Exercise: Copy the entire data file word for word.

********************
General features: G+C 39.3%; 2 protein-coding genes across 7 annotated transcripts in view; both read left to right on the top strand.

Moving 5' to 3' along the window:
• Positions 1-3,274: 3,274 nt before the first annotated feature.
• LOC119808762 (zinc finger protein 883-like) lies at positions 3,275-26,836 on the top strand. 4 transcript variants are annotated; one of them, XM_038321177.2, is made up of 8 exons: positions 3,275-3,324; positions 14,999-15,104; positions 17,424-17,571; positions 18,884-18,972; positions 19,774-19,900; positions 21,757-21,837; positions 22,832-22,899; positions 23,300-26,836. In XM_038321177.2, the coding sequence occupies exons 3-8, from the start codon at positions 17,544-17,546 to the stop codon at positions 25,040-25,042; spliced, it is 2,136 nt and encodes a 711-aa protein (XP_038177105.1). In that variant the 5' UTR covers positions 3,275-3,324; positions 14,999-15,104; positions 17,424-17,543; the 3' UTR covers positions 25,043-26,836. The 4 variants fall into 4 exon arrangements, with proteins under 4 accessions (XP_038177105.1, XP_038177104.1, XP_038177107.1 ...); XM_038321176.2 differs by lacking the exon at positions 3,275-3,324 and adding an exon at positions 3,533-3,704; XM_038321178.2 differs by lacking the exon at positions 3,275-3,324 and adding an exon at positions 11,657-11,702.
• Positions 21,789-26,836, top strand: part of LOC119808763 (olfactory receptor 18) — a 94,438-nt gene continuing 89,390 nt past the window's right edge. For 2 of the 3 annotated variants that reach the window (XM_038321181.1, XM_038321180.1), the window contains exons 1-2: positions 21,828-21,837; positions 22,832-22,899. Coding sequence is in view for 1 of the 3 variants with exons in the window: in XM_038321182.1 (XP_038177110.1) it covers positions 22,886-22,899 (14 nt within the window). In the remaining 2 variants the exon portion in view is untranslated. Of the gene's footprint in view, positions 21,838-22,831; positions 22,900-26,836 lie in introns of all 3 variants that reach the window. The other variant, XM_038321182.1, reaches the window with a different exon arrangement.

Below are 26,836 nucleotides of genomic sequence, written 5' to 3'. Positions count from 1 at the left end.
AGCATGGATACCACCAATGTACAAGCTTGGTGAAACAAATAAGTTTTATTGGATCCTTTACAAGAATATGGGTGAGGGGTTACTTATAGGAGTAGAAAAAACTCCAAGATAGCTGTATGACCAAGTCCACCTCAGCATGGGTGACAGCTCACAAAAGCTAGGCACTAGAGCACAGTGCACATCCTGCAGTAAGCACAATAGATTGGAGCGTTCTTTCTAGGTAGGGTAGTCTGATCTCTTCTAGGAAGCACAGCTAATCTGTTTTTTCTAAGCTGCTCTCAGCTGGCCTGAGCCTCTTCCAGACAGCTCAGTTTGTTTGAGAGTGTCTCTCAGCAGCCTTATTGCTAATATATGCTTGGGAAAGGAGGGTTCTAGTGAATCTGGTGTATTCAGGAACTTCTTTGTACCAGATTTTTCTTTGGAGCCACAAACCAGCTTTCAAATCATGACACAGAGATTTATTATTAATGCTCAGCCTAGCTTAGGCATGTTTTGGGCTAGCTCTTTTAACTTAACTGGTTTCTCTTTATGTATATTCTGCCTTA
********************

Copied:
General features: G+C 39.3%; 2 protein-coding genes across 7 annotated transcripts in view; both read left to right on the top strand.

Moving 5' to 3' along the window:
• Positions 1-3,274: 3,274 nt before the first annotated feature.
• LOC119808762 (zinc finger protein 883-like) lies at positions 3,275-26,836 on the top strand. 4 transcript variants are annotated; one of them, XM_038321177.2, is made up of 8 exons: positions 3,275-3,324; positions 14,999-15,104; positions 17,424-17,571; positions 18,884-18,972; positions 19,774-19,900; positions 21,757-21,837; positions 22,832-22,899; positions 23,300-26,836. In XM_038321177.2, the coding sequence occupies exons 3-8, from the start codon at positions 17,544-17,546 to the stop codon at positions 25,040-25,042; spliced, it is 2,136 nt and encodes a 711-aa protein (XP_038177105.1). In that variant the 5' UTR covers positions 3,275-3,324; positions 14,999-15,104; positions 17,424-17,543; the 3' UTR covers positions 25,043-26,836. The 4 variants fall into 4 exon arrangements, with proteins under 4 accessions (XP_038177105.1, XP_038177104.1, XP_038177107.1 ...); XM_038321176.2 differs by lacking the exon at positions 3,275-3,324 and adding an exon at positions 3,533-3,704; XM_038321178.2 differs by lacking the exon at positions 3,275-3,324 and adding an exon at positions 11,657-11,702.
• Positions 21,789-26,836, top strand: part of LOC119808763 (olfactory receptor 18) — a 94,438-nt gene continuing 89,390 nt past the window's right edge. For 2 of the 3 annotated variants that reach the window (XM_038321181.1, XM_038321180.1), the window contains exons 1-2: positions 21,828-21,837; positions 22,832-22,899. Coding sequence is in view for 1 of the 3 variants with exons in the window: in XM_038321182.1 (XP_038177110.1) it covers positions 22,886-22,899 (14 nt within the window). In the remaining 2 variants the exon portion in view is untranslated. Of the gene's footprint in view, positions 21,838-22,831; positions 22,900-26,836 lie in introns of all 3 variants that reach the window. The other variant, XM_038321182.1, reaches the window with a different exon arrangement.

Below are 26,836 nucleotides of genomic sequence, written 5' to 3'. Positions count from 1 at the left end.
AGCATGGATACCACCAATGTACAAGCTTGGTGAAACAAATAAGTTTTATTGGATCCTTTACAAGAATATGGGTGAGGGGTTACTTATAGGAGTAGAAAAAACTCCAAGATAGCTGTATGACCAAGTCCACCTCAGCATGGGTGACAGCTCACAAAAGCTAGGCACTAGAGCACAGTGCACATCCTGCAGTAAGCACAATAGATTGGAGCGTTCTTTCTAGGTAGGGTAGTCTGATCTCTTCTAGGAAGCACAGCTAATCTGTTTTTTCTAAGCTGCTCTCAGCTGGCCTGAGCCTCTTCCAGACAGCTCAGTTTGTTTGAGAGTGTCTCTCAGCAGCCTTATTGCTAATATATGCTTGGGAAAGGAGGGTTCTAGTGAATCTGGTGTATTCAGGAACTTCTTTGTACCAGATTTTTCTTTGGAGCCACAAACCAGCTTTCAAATCATGACACAGAGATTTATTATTAATGCTCAGCCTAGCTTAGGCATGTTTTGGGCTAGCTCTTTTAACTTAACTGGTTTCTCTTTATGTATATTCTGCCTTA